Making more of our nation's talent

Posted By Darren Henley on 13 February 2017

In Britain, we enjoy a remarkably rich culture that has consistently produced iconoclastic, original talent.

It’s individual and visionary, but is rooted in our landscape, our communities and our industrial legacy. It’s also stronger for the wonderful diversity of the people who create it.

How can we ensure that this flow of creative talent continues? As I’ve often said, talent is everywhere, but opportunity is not, and the opportunities that do exist don't reach many of those most affected by the economic strictures of recent years.

This isn't fair, and it doesn't make strategic sense on a cultural or national level. On the one hand, our creative industries are growing rapidly; on the other, our society faces unparalleled challenges – social, environmental and economic – that require new creative thinking. More than ever, we need to draw on all our creative talent.

Astronaut flying in Birmingham city centre
Urban Astronaut by Highly Sprung at Birmingham Weekender 2015 Photo © Andrew Fox / Birmingham Weekender

Since I came to Arts Council England, I’ve talked about my desire to see us all work together on a Creative Talent Plan. Such a plan would cut across the usual funding cycles, running from birth for the first 25 years of life; it would draw together available opportunities, show clear progression routes and direct resources to break down barriers and fill gaps

A plan would offer young people the chance to develop their creativity in different ways. Some might pursue a career in the creative industries, or apply their creativity to science and technology. Some might become cultural leaders; others would simply enjoy a more fulfilling life, shared with those around them.

 Some might pursue a career in the creative industries, or apply their creativity to science and technology. Some might become cultural leaders; others would simply enjoy a more fulfilling life

I’m delighted to say that we’ve now begun work on this. It’s going to be a collaborative process. Our principal partners will be De Montfort University in Leicester, led by the vice-chancellor Dominic Shellard. The process will draw on the skills and experience of many of our own Arts Council England teams around the country. We will also be listening closely to people who work with children and young people every day, both inside school and outside school.

Our plan has three phases.  In the autumn we will be launching the pilot programme, and describing in more detail how we think this plan will make a difference in the lives of children and young people. This will lead to the three-year pilot programme in Leicester from 2018-21, working with differing age groups of children and young people. We’d then look to expand this nationally.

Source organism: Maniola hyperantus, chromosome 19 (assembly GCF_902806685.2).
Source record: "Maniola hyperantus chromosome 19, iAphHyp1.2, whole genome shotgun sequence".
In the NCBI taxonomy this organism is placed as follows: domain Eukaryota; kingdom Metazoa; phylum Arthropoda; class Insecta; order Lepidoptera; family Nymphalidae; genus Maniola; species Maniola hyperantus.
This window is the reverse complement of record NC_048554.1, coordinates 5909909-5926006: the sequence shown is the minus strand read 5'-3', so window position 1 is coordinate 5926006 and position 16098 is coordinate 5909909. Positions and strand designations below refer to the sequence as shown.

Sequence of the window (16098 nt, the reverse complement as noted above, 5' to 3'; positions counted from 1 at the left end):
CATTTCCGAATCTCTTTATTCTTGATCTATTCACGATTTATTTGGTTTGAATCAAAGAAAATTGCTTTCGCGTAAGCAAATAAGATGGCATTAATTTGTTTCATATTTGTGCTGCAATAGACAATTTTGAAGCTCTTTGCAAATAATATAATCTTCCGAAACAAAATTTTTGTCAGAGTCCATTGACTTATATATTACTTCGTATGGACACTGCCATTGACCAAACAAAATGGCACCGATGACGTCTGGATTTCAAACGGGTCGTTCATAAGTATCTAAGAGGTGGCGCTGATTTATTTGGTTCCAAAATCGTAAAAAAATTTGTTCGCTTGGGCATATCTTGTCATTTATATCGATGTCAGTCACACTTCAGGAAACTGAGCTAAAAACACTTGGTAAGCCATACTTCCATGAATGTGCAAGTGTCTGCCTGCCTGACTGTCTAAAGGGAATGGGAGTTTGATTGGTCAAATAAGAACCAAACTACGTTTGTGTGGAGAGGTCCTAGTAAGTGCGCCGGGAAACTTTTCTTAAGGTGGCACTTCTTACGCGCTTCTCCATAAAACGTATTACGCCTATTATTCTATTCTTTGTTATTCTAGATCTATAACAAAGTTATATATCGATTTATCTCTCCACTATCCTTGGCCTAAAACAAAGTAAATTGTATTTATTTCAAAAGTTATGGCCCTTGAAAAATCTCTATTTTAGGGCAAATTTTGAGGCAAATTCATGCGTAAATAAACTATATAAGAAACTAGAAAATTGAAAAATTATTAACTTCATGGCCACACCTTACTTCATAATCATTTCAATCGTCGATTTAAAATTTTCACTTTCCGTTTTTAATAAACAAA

People flying on a stage.
Yasmin Vardimon Dance Company: Yesterday, 2008 Photo © Alastair Muir.

This week, we are kicking off with a series of conversations hosted at our nine offices around the country at which we’ve invited stakeholders from the cultural sector and beyond to offer their perspectives and share their ideas. Alongside this, we will be conducting a literature review of best practice and setting up an expert advisory group to challenge us along the way.

The 25 Year Creative Talent Plan will complement and build on the Cultural Education Challenge, through which we are collaborating with partners across education, the cultural sector, business, local authorities and charities to encourage a more joined-up approach to the provision of cultural education.  The Creative Talent Plan will bring a long-term vision to these efforts. It will provide us with a strong strategic focus and will inform the development of our next 10-year strategy.

In many ways, Arts Council England must already rank as among the biggest talent development agencies in the world.  Along with our partners in the sector, we help provide a huge range of opportunities, from cultural education through training at our great artistic institutions, to investment to start your own creative practice or business.

Just imagine the power of a plan that pulled together these initiatives, so that any young person could get the right help at the crucial points in their creative evolution. It would encompass our work with artists, arts organisations, museums, libraries, schools and universities. It would be transformative.

We’re embarking on an important journey. We will keep you updated on our progress, and look forward to sharing more details with you in the Autumn.

Share